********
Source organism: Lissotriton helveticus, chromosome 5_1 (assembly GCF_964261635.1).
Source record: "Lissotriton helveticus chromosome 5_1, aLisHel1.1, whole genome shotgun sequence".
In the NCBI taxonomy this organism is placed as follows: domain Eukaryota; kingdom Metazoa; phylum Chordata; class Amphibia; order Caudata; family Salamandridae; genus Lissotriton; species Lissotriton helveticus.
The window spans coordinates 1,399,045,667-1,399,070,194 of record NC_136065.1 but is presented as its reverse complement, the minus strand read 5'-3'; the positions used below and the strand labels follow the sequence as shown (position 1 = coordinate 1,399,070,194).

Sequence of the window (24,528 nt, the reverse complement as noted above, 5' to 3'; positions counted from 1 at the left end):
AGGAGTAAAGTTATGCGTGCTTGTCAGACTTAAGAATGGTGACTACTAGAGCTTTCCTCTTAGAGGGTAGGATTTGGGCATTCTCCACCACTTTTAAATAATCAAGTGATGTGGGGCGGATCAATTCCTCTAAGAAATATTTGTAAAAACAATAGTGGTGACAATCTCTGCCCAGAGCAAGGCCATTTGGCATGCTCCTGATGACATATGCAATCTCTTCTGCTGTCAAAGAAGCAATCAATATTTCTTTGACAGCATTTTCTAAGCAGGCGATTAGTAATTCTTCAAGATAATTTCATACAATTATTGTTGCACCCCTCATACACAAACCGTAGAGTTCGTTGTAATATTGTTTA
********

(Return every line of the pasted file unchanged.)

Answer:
Source organism: Lissotriton helveticus, chromosome 5_1 (assembly GCF_964261635.1).
Source record: "Lissotriton helveticus chromosome 5_1, aLisHel1.1, whole genome shotgun sequence".
In the NCBI taxonomy this organism is placed as follows: domain Eukaryota; kingdom Metazoa; phylum Chordata; class Amphibia; order Caudata; family Salamandridae; genus Lissotriton; species Lissotriton helveticus.
The window spans coordinates 1,399,045,667-1,399,070,194 of record NC_136065.1 but is presented as its reverse complement, the minus strand read 5'-3'; the positions used below and the strand labels follow the sequence as shown (position 1 = coordinate 1,399,070,194).

Sequence of the window (24,528 nt, the reverse complement as noted above, 5' to 3'; positions counted from 1 at the left end):
AGGAGTAAAGTTATGCGTGCTTGTCAGACTTAAGAATGGTGACTACTAGAGCTTTCCTCTTAGAGGGTAGGATTTGGGCATTCTCCACCACTTTTAAATAATCAAGTGATGTGGGGCGGATCAATTCCTCTAAGAAATATTTGTAAAAACAATAGTGGTGACAATCTCTGCCCAGAGCAAGGCCATTTGGCATGCTCCTGATGACATATGCAATCTCTTCTGCTGTCAAAGAAGCAATCAATATTTCTTTGACAGCATTTTCTAAGCAGGCGATTAGTAATTCTTCAAGATAATTTCATACAATTATTGTTGCACCCCTCATACACAAACCGTAGAGTTCGTTGTAATATTGTTTA